The first step is to apply one to two tablespoons of superphosphate fertilizer to the ground around the bush and work it into the soil as best you can. This may not be much depending on how hard the frost was. Superphosphate is 20% phosphorus which is the middle number in the label on the package. The numbers represent the NPK content of the fertilizer. For example, 0-20-0 means 0% Nitrogen, 20% Phosphorus and 0% Potassium. This is the content of superphosphate. The fertilizer also contains an acid which will help the phosphorus release into the soil. Phosphorus helps build strong roots and using it in the fall will maintain root health throughout the winter. The result will be more robust and vibrant blooms in the spring. Make sure that you do not apply any fertilizer with nitrogen in the fall. Nitrogen tells the plant to kick itself into gear and start growing, exactly what we don’t want at this time of year. After applying the fertilizer mound up some garden soil around the base of the plant to about six inches to cover the crown. Then cover the soil with a good layer of mulch to help hold it in place. Water the mulch and garden soil to help it settle. In Laramie County, you may need to place something over the mulch to keep the wind from taking it to Nebraska or Colorado. Landscape fabric, netting, collars or something similar will work as long as it’s staked down well. Mulch will help retain heat and moisture around the roots.
In early fall, start reducing the amount of water you are giving the roses to harden them off for the winter. Reducing the water will help the plant move into dormancy by pulling water and nutrients out of the canes and into the roots to be stored while waiting for the spring. Throughout the winter you’ll need to water your roses just as you would any other plants in your yard. They key to roses, though, is that the temperature should be above 40 degrees when you water. For those of you thinking that we don’t get those temperatures in winter, think again. You’d be surprised how many days we reach 40 degrees or even higher. It normally doesn’t last long so you’ll need to water fast while you have the opportunity.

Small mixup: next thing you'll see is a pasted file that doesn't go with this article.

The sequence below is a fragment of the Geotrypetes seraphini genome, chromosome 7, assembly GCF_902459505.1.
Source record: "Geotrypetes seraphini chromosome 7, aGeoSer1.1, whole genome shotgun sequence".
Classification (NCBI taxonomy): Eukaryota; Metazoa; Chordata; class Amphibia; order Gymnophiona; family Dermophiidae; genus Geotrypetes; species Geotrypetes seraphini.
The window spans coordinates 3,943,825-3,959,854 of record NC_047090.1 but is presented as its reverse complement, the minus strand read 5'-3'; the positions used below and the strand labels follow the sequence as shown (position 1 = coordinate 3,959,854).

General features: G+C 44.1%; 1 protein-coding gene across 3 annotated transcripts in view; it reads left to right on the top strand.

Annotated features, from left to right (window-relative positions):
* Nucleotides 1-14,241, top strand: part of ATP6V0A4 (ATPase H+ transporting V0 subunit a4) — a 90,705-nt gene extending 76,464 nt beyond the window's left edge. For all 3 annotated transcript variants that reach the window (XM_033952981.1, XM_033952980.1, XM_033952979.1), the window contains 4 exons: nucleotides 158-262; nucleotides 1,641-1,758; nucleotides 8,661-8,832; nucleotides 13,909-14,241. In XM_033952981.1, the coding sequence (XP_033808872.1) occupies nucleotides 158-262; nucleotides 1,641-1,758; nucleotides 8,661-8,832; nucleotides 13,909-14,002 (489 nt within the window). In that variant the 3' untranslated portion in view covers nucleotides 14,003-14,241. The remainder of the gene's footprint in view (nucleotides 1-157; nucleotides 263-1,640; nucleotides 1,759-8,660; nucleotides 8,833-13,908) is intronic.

If your roses have long, tall canes, you can prune them back no more than a third of the length of the cane to keep the snow from breaking them. All roses, especially climbers and other varieties that have long canes, will benefit from being wrapped in burlap or similar material to prevent desiccation from the wind. Canes can be tied together to fit into the wrap easier. This concept is the same as wrapping young trees to protect them.
In the spring, as the weather begins to warm and the danger of a hard frost is passed, remove any wraps and gradually remove the mulch and soil from around the roses. Don’t do it all at once because you don’t want to shock the plant. We will still have cold temperatures even when it seems warm. Take your time and be patient. Feed your roses once the soil is removed back to ground level, then sit back and enjoy the show into the summer. Roses can be breathtaking. As always, if you have any questions, ask a master gardener. It’s what we do.